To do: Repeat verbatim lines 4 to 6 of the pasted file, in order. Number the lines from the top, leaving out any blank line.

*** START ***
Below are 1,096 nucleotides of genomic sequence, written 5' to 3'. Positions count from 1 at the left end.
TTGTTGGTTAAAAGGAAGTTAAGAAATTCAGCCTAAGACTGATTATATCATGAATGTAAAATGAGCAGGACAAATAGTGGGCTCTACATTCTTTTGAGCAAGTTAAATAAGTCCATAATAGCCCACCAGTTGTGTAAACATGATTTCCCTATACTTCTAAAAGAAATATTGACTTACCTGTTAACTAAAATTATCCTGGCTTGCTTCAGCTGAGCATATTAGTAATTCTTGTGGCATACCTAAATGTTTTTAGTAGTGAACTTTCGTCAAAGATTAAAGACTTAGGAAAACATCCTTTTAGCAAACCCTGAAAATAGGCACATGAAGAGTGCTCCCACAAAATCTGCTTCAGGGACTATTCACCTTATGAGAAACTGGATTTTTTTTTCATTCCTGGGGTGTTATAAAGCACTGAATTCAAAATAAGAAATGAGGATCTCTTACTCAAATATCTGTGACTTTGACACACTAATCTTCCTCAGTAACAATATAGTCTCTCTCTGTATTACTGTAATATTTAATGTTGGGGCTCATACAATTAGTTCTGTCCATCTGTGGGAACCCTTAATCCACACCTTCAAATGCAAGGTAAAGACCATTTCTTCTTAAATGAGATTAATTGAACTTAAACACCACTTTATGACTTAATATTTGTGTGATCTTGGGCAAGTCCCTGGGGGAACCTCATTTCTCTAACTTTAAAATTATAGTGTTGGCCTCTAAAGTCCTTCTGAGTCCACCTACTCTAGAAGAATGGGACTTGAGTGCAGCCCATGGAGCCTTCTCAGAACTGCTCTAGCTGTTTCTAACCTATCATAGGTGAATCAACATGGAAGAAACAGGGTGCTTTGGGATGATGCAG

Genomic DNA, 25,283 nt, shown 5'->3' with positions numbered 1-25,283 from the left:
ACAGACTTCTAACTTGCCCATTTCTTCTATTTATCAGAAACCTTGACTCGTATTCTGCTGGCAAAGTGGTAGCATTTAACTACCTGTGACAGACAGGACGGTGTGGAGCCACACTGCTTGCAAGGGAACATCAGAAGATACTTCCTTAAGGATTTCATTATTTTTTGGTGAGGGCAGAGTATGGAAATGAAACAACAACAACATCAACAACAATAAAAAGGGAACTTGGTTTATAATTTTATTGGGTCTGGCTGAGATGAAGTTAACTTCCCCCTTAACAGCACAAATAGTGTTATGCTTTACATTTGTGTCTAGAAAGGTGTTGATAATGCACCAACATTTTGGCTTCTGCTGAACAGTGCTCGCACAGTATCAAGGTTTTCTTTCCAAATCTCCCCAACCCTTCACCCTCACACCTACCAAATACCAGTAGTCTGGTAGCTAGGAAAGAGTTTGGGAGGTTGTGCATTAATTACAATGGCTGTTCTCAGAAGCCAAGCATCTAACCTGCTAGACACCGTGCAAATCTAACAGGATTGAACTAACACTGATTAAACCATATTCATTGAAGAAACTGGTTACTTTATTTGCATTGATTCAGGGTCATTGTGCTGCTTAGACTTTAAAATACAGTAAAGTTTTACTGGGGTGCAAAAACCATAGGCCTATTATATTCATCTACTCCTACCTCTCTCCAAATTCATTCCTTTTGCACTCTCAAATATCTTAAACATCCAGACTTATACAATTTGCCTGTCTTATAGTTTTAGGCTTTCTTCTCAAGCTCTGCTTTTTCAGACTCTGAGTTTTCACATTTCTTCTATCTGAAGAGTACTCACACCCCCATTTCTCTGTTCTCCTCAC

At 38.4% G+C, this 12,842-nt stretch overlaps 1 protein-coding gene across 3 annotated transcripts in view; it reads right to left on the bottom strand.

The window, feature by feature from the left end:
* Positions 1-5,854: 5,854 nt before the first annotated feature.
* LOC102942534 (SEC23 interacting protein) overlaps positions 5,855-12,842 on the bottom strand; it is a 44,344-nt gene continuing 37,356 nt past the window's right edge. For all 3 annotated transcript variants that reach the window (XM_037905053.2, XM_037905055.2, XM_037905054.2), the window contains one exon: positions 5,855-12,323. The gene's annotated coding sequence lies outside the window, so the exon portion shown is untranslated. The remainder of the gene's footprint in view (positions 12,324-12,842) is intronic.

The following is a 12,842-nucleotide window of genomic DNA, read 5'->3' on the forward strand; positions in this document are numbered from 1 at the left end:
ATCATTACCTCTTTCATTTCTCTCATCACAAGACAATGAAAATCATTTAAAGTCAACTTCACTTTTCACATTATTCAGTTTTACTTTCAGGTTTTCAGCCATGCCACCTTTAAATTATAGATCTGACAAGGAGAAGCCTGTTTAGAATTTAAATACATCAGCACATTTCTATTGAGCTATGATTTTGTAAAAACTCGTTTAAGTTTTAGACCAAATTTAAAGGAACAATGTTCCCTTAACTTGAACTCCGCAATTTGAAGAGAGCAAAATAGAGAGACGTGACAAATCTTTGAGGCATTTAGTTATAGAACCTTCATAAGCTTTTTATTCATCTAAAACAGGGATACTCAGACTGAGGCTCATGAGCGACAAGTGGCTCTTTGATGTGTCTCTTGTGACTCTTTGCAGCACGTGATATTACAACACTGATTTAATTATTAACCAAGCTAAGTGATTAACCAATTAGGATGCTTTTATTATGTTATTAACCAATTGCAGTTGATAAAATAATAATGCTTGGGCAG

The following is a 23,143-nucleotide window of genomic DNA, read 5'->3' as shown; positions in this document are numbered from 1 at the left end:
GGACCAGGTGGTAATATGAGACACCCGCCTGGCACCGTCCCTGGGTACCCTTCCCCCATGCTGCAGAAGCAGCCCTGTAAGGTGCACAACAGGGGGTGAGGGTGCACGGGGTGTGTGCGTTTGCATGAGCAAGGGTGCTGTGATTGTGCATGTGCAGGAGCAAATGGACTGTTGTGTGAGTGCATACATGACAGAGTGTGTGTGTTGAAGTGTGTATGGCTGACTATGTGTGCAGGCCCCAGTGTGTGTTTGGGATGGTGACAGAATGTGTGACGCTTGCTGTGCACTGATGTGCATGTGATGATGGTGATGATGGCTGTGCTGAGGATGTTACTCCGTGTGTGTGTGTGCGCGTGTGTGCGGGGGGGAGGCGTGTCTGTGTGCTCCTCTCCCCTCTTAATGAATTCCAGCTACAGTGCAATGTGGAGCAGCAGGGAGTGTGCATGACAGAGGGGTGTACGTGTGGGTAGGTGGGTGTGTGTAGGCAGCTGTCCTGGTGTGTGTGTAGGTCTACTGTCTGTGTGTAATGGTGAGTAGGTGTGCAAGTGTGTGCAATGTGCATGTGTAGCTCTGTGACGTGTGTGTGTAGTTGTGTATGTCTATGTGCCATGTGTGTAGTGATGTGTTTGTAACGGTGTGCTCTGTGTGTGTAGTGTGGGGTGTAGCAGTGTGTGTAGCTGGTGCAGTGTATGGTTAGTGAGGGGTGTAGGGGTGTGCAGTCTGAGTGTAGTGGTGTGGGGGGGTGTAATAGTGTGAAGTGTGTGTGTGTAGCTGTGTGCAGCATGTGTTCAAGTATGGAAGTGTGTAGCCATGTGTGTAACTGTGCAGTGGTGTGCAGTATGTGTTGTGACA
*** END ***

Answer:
ACAGACTTCTAACTTGCCCATTTCTTCTATTTATCAGAAACCTTGACTCGTATTCTGCTGGCAAAGTGGTAGCATTTAACTACCTGTGACAGACAGGACGGTGTGGAGCCACACTGCTTGCAAGGGAACATCAGAAGATACTTCCTTAAGGATTTCATTATTTTTTGGTGAGGGCAGAGTATGGAAATGAAACAACAACAACATCAACAACAATAAAAAGGGAACTTGGTTTATAATTTTATTGGGTCTGGCTGAGATGAAGTTAACTTCCCCCTTAACAGCACAAATAGTGTTATGCTTTACATTTGTGTCTAGAAAGGTGTTGATAATGCACCAACATTTTGGCTTCTGCTGAACAGTGCTCGCACAGTATCAAGGTTTTCTTTCCAAATCTCCCCAACCCTTCACCCTCACACCTACCAAATACCAGTAGTCTGGTAGCTAGGAAAGAGTTTGGGAGGTTGTGCATTAATTACAATGGCTGTTCTCAGAAGCCAAGCATCTAACCTGCTAGACACCGTGCAAATCTAACAGGATTGAACTAACACTGATTAAACCATATTCATTGAAGAAACTGGTTACTTTATTTGCATTGATTCAGGGTCATTGTGCTGCTTAGACTTTAAAATACAGTAAAGTTTTACTGGGGTGCAAAAACCATAGGCCTATTATATTCATCTACTCCTACCTCTCTCCAAATTCATTCCTTTTGCACTCTCAAATATCTTAAACATCCAGACTTATACAATTTGCCTGTCTTATAGTTTTAGGCTTTCTTCTCAAGCTCTGCTTTTTCAGACTCTGAGTTTTCACATTTCTTCTATCTGAAGAGTACTCACACCCCCATTTCTCTGTTCTCCTCAC

At 38.4% G+C, this 12,842-nt stretch overlaps 1 protein-coding gene across 3 annotated transcripts in view; it reads right to left on the bottom strand.

The window, feature by feature from the left end: